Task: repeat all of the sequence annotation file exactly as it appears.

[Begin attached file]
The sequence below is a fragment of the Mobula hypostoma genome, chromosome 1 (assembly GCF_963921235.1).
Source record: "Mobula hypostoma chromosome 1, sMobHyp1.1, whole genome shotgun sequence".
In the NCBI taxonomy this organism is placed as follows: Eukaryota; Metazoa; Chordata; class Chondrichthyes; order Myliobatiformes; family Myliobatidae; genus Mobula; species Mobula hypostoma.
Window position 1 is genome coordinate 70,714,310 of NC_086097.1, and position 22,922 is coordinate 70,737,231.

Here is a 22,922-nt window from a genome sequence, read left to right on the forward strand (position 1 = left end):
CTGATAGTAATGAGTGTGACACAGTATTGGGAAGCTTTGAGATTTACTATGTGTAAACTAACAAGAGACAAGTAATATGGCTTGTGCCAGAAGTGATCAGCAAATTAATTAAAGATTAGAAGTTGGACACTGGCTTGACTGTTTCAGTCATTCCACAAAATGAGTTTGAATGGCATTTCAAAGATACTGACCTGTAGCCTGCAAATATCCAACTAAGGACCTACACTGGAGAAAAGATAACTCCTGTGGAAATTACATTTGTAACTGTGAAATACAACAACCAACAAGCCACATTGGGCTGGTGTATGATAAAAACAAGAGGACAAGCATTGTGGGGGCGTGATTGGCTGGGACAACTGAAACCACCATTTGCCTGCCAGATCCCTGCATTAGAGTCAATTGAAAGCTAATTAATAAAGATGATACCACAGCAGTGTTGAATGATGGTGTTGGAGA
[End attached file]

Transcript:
The sequence below is a fragment of the Mobula hypostoma genome, chromosome 1 (assembly GCF_963921235.1).
Source record: "Mobula hypostoma chromosome 1, sMobHyp1.1, whole genome shotgun sequence".
In the NCBI taxonomy this organism is placed as follows: Eukaryota; Metazoa; Chordata; class Chondrichthyes; order Myliobatiformes; family Myliobatidae; genus Mobula; species Mobula hypostoma.
Window position 1 is genome coordinate 70,714,310 of NC_086097.1, and position 22,922 is coordinate 70,737,231.

Here is a 22,922-nt window from a genome sequence, read left to right on the forward strand (position 1 = left end):
CTGATAGTAATGAGTGTGACACAGTATTGGGAAGCTTTGAGATTTACTATGTGTAAACTAACAAGAGACAAGTAATATGGCTTGTGCCAGAAGTGATCAGCAAATTAATTAAAGATTAGAAGTTGGACACTGGCTTGACTGTTTCAGTCATTCCACAAAATGAGTTTGAATGGCATTTCAAAGATACTGACCTGTAGCCTGCAAATATCCAACTAAGGACCTACACTGGAGAAAAGATAACTCCTGTGGAAATTACATTTGTAACTGTGAAATACAACAACCAACAAGCCACATTGGGCTGGTGTATGATAAAAACAAGAGGACAAGCATTGTGGGGGCGTGATTGGCTGGGACAACTGAAACCACCATTTGCCTGCCAGATCCCTGCATTAGAGTCAATTGAAAGCTAATTAATAAAGATGATACCACAGCAGTGTTGAATGATGGTGTTGGAGA